The EU directive(1997/11/EC) is blind to LPA boundaries, it is an obligation on the UK government to implement.  The UK government can either set up regional structure to implement this or require local structures of joint working – what is known in legal jargon as ‘transposition’.  Even before the ‘duty to cooperate’ from the localism bill comes into force LPAs will need to ensure the directive is met by having structures that ensure cross boundary ‘plans or programmes’ are consulted on and assessed jointly.  Indeed it cannot be otherwise as a matter of natural justice.  If several LPAs either jointly agree on a plan and the first comes forward to examination, or fail to agree on any plan (as here) then the supporters or objectors to that plan or lack of plan need to be able to challenge it – to say that there is a reasonable alternative the LPAs have considered and rejected.  Otherwise the plan – or lack of a plan – becomes taken for granted and unable to be influenced by third parties.  How can this comply with the EU directive principle of ‘early consultation’ on reasonable alternatives, and able to influence outcomes.  The key case here is not Forest Heath but the NI Seaport Investments case.

The inspector has also queried, in the light of the CALA II case, whether or not the MK Core Strategy is in general conformity with the SE Plan.

She has stated

In the light of the  recent judgment in the Court of Appeal on the Cala Homes (South) case  (http://www.bailii.org/ew/cases/EWCA/Civ/2011/639.html), the Council is requested to give further consideration to the matter.

In particular:

i) is the Council satisfied that there is no conflict between the judgment  and the submitted core strategy?

ii) in the light of the judgment, does the Council wish to expand on MKC/1, setting out more detail of its case that there is general conformity with the South East Plan?

iii) following on from the above and reflecting the issue I have already raised (Inspector’s Note ID/2), does the Council wish to put forward any changes to the core strategy, or a conformity statement to be read alongside it, in order to clarify the relationship with the South East Plan and its relevant policies? This would be advisable and it will be helpful to give an early indication about how this will be addressed.

MK had argued, in effect, that a 15% reduction was still ‘in general conformity’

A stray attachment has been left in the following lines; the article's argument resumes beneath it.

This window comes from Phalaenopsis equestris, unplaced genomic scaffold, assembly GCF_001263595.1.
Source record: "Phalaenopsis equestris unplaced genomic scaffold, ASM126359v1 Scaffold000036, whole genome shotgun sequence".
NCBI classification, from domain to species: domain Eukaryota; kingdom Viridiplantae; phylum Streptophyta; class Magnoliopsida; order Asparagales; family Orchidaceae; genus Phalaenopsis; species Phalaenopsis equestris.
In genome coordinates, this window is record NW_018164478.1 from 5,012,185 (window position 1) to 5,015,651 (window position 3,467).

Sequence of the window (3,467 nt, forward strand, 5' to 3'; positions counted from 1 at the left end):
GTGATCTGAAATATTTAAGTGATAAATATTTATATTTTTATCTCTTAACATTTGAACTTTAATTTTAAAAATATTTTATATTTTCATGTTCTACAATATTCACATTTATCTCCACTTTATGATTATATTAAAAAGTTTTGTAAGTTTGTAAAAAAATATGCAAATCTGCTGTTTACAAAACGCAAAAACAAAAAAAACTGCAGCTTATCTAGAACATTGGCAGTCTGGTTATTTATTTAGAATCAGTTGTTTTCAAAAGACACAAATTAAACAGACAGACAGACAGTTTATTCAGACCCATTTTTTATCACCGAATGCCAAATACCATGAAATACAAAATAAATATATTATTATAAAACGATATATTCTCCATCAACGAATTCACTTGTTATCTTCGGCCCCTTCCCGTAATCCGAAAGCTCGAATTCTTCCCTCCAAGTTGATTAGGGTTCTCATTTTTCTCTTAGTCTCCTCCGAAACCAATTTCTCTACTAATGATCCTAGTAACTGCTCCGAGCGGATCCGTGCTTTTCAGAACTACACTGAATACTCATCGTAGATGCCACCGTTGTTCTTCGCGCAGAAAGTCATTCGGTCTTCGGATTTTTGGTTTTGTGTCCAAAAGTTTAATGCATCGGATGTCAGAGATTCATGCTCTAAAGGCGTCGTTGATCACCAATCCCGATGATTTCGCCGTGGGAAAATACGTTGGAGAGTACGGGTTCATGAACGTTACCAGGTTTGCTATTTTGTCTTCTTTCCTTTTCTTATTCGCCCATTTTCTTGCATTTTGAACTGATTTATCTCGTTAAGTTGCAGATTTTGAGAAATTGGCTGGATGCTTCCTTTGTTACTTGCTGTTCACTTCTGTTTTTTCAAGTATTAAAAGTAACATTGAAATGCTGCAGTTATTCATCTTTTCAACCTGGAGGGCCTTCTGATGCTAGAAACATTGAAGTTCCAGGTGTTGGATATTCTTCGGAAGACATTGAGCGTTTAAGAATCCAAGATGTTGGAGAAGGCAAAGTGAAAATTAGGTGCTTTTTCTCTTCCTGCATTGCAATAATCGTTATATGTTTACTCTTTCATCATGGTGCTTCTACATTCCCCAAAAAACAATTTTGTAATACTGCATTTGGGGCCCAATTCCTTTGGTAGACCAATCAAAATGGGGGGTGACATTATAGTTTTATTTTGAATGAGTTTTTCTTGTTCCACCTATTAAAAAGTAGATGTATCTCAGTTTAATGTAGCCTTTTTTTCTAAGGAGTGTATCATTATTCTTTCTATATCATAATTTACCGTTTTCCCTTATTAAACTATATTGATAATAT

the reduction in the housing target is only approximately 15% across the borough … This level of reduction is not felt by the Council to be significant. The Core Strategy is therefore in general conformity with the South East Plan, having taken account of the fundamental changes that have occurred in the housing market, amongst others.

It is astonishing that they think this could wash, especially in light of the hard line taken by recent inspectors in Rossendale and Central Lancashire to downgrading of housing targets.  The Inspector hadn’t even got on to the impact of ‘Planning for Growth’ as yet.

They stated that they have no choice but to:

assume development outside of the boundary of Milton Keynes will not be allocated and is currently undeliverable. A similar situation occurred recently where the Stevenage Core Strategy which was found unsound on the basis that it was reliant on cross boundary growth to meet its housing target, which was shown to be undeliverable

Even though the Stevenage Decision was in the week before the CALA II decision and is likely to be challenged by Stevenage imminently.

Mk had relied on earlier caselaw on the interpretation of the meaning of ‘general conformity’, Persimmon Homes Ltd v. Stevenage Borough Council (2006)1 WLR, stating this implied a looser rather than a tighter interpretation.

This will not wash, that case was about the flexibility of implementing a strategic plan when that strategic plan was under review. There is no such review here.

It was also an issue more about timing than principle in that that case still allowed the delivery of the strategic development in the plan period. The MK core strategy would also frustrate the delivery of the SE plan by not carrying through the strategic extensions cross border. In effect the single most important strategic growth area in the SE plan would be removed and replaced with much less development in part of one authority only.

Mk are rightly concerned about whether the pace of completions in a single development area can reasonably achieve 700 units a year. The answer surely is to extend the period of the plan in that strategic development area and have back up areas in case the 5 years supply city-wide falls short.

Overall no other case better illustrates the utter chaos post 2010 in planning for strategic growth areas. The plans for Milton Keynes have been set back 10 years and threaten to sterilise the cores strategies or local plans of three districts unless a mechanism is found to resolve them.

European Banking Authority – Stress Tests Hid Full Extent of Sovereign Debt

Concern is rising at the adequacy of the latest round of bank stress tests released on Friday.  For example they only assumed a 15% hit on Greek sovereign debt when the secondary markets assume a 50% hit.

Analysts at Credit Suisse said on Friday said 14 should have failed with a total capital shortfall of €45bn.  18 times the amount that the EBA said the banks that failed needed to raise.


Andrea Enria, chairman of the EBA and other officials of the London-based organisation, fielded questions from analysts angered at what were quickly described as an “inadequate” set of tests.

Mr Enria is understood to have outlined the difficulties the EBA faced in conducting the stress tests on the 91 European banks that took part. He was asked why just nine banks failed, requiring total new capital of €2.5bn (£2.2bn).

The EBA was clear in methodology papers it released on Friday that it had faced great difficulties getting different national regulators and banks to provide accurate data.

Describing the process as “constrained”, the EBA admitted that figures given by the banks in some cases “materially” changed after being challenged.